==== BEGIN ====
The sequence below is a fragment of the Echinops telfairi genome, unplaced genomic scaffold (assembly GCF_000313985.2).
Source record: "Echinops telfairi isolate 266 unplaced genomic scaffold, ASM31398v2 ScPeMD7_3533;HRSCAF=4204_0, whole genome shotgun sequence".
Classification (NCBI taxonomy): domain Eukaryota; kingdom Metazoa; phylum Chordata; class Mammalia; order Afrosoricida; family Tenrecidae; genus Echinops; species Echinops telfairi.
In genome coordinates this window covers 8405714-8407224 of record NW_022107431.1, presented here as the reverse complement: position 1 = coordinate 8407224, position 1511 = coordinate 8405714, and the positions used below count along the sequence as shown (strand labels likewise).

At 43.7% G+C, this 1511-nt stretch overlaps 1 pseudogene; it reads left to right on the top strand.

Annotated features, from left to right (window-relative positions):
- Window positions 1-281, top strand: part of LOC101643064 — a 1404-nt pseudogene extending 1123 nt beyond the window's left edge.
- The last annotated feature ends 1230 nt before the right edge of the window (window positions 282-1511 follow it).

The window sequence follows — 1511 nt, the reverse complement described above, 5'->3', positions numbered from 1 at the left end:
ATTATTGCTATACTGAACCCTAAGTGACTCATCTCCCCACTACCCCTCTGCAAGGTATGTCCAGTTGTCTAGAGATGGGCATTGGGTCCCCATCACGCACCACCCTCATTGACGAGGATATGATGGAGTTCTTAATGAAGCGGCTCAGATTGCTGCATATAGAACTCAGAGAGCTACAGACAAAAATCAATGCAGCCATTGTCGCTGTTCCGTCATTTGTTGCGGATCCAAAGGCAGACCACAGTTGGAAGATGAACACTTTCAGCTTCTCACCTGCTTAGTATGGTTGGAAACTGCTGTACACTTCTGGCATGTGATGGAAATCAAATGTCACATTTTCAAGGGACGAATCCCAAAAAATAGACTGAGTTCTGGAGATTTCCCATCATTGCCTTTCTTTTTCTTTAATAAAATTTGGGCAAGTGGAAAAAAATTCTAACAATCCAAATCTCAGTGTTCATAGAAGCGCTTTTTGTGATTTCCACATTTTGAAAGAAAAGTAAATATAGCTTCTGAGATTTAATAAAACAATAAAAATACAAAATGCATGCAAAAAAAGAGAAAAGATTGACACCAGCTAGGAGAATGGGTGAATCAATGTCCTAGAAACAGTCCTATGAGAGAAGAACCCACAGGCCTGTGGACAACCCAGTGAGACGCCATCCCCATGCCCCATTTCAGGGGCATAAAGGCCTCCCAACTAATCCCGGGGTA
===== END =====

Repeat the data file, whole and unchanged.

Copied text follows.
The sequence below is a fragment of the Echinops telfairi genome, unplaced genomic scaffold (assembly GCF_000313985.2).
Source record: "Echinops telfairi isolate 266 unplaced genomic scaffold, ASM31398v2 ScPeMD7_3533;HRSCAF=4204_0, whole genome shotgun sequence".
Classification (NCBI taxonomy): domain Eukaryota; kingdom Metazoa; phylum Chordata; class Mammalia; order Afrosoricida; family Tenrecidae; genus Echinops; species Echinops telfairi.
In genome coordinates this window covers 8405714-8407224 of record NW_022107431.1, presented here as the reverse complement: position 1 = coordinate 8407224, position 1511 = coordinate 8405714, and the positions used below count along the sequence as shown (strand labels likewise).

At 43.7% G+C, this 1511-nt stretch overlaps 1 pseudogene; it reads left to right on the top strand.

Annotated features, from left to right (window-relative positions):
- Window positions 1-281, top strand: part of LOC101643064 — a 1404-nt pseudogene extending 1123 nt beyond the window's left edge.
- The last annotated feature ends 1230 nt before the right edge of the window (window positions 282-1511 follow it).

The window sequence follows — 1511 nt, the reverse complement described above, 5'->3', positions numbered from 1 at the left end:
ATTATTGCTATACTGAACCCTAAGTGACTCATCTCCCCACTACCCCTCTGCAAGGTATGTCCAGTTGTCTAGAGATGGGCATTGGGTCCCCATCACGCACCACCCTCATTGACGAGGATATGATGGAGTTCTTAATGAAGCGGCTCAGATTGCTGCATATAGAACTCAGAGAGCTACAGACAAAAATCAATGCAGCCATTGTCGCTGTTCCGTCATTTGTTGCGGATCCAAAGGCAGACCACAGTTGGAAGATGAACACTTTCAGCTTCTCACCTGCTTAGTATGGTTGGAAACTGCTGTACACTTCTGGCATGTGATGGAAATCAAATGTCACATTTTCAAGGGACGAATCCCAAAAAATAGACTGAGTTCTGGAGATTTCCCATCATTGCCTTTCTTTTTCTTTAATAAAATTTGGGCAAGTGGAAAAAAATTCTAACAATCCAAATCTCAGTGTTCATAGAAGCGCTTTTTGTGATTTCCACATTTTGAAAGAAAAGTAAATATAGCTTCTGAGATTTAATAAAACAATAAAAATACAAAATGCATGCAAAAAAAGAGAAAAGATTGACACCAGCTAGGAGAATGGGTGAATCAATGTCCTAGAAACAGTCCTATGAGAGAAGAACCCACAGGCCTGTGGACAACCCAGTGAGACGCCATCCCCATGCCCCATTTCAGGGGCATAAAGGCCTCCCAACTAATCCCGGGGTA